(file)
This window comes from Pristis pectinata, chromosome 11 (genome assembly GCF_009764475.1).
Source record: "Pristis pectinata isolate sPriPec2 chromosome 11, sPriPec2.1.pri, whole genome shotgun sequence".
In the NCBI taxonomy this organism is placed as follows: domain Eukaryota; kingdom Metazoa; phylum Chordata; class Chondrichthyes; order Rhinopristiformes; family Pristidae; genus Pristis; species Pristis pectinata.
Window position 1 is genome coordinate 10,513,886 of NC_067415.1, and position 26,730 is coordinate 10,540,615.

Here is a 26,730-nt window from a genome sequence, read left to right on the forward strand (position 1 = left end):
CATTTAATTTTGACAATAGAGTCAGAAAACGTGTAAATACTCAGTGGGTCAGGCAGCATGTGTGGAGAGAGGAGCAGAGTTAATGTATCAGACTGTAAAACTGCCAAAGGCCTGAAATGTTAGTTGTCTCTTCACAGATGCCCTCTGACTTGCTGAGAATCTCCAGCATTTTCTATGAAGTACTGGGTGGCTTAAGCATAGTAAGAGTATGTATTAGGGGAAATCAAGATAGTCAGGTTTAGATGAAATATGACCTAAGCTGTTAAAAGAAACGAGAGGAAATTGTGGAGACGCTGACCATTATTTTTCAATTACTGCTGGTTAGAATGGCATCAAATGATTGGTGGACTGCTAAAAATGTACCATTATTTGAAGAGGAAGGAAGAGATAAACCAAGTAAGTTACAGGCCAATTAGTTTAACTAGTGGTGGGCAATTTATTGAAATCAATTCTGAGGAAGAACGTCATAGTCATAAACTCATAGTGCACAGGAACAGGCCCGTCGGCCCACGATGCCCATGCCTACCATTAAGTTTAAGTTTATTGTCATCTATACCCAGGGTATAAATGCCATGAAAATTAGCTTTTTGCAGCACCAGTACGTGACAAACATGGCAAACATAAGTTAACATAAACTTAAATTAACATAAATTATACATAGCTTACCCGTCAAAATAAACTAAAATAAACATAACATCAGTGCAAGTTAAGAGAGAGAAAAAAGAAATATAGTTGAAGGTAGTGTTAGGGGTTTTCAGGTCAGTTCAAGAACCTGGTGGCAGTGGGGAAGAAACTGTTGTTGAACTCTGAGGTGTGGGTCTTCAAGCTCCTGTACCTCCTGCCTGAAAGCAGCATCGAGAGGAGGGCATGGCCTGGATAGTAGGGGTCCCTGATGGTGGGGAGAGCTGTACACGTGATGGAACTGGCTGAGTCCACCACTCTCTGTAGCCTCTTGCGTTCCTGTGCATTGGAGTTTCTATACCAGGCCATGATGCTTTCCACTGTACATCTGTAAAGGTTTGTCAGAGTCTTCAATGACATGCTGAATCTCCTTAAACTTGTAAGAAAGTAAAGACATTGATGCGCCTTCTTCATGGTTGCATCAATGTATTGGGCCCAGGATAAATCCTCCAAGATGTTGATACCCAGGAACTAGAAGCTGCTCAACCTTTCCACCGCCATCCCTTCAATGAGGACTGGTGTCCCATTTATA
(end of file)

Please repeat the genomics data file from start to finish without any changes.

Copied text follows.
This window comes from Pristis pectinata, chromosome 11 (genome assembly GCF_009764475.1).
Source record: "Pristis pectinata isolate sPriPec2 chromosome 11, sPriPec2.1.pri, whole genome shotgun sequence".
In the NCBI taxonomy this organism is placed as follows: domain Eukaryota; kingdom Metazoa; phylum Chordata; class Chondrichthyes; order Rhinopristiformes; family Pristidae; genus Pristis; species Pristis pectinata.
Window position 1 is genome coordinate 10,513,886 of NC_067415.1, and position 26,730 is coordinate 10,540,615.

Here is a 26,730-nt window from a genome sequence, read left to right on the forward strand (position 1 = left end):
CATTTAATTTTGACAATAGAGTCAGAAAACGTGTAAATACTCAGTGGGTCAGGCAGCATGTGTGGAGAGAGGAGCAGAGTTAATGTATCAGACTGTAAAACTGCCAAAGGCCTGAAATGTTAGTTGTCTCTTCACAGATGCCCTCTGACTTGCTGAGAATCTCCAGCATTTTCTATGAAGTACTGGGTGGCTTAAGCATAGTAAGAGTATGTATTAGGGGAAATCAAGATAGTCAGGTTTAGATGAAATATGACCTAAGCTGTTAAAAGAAACGAGAGGAAATTGTGGAGACGCTGACCATTATTTTTCAATTACTGCTGGTTAGAATGGCATCAAATGATTGGTGGACTGCTAAAAATGTACCATTATTTGAAGAGGAAGGAAGAGATAAACCAAGTAAGTTACAGGCCAATTAGTTTAACTAGTGGTGGGCAATTTATTGAAATCAATTCTGAGGAAGAACGTCATAGTCATAAACTCATAGTGCACAGGAACAGGCCCGTCGGCCCACGATGCCCATGCCTACCATTAAGTTTAAGTTTATTGTCATCTATACCCAGGGTATAAATGCCATGAAAATTAGCTTTTTGCAGCACCAGTACGTGACAAACATGGCAAACATAAGTTAACATAAACTTAAATTAACATAAATTATACATAGCTTACCCGTCAAAATAAACTAAAATAAACATAACATCAGTGCAAGTTAAGAGAGAGAAAAAAGAAATATAGTTGAAGGTAGTGTTAGGGGTTTTCAGGTCAGTTCAAGAACCTGGTGGCAGTGGGGAAGAAACTGTTGTTGAACTCTGAGGTGTGGGTCTTCAAGCTCCTGTACCTCCTGCCTGAAAGCAGCATCGAGAGGAGGGCATGGCCTGGATAGTAGGGGTCCCTGATGGTGGGGAGAGCTGTACACGTGATGGAACTGGCTGAGTCCACCACTCTCTGTAGCCTCTTGCGTTCCTGTGCATTGGAGTTTCTATACCAGGCCATGATGCTTTCCACTGTACATCTGTAAAGGTTTGTCAGAGTCTTCAATGACATGCTGAATCTCCTTAAACTTGTAAGAAAGTAAAGACATTGATGCGCCTTCTTCATGGTTGCATCAATGTATTGGGCCCAGGATAAATCCTCCAAGATGTTGATACCCAGGAACTAGAAGCTGCTCAACCTTTCCACCGCCATCCCTTCAATGAGGACTGGTGTCCCATTTATA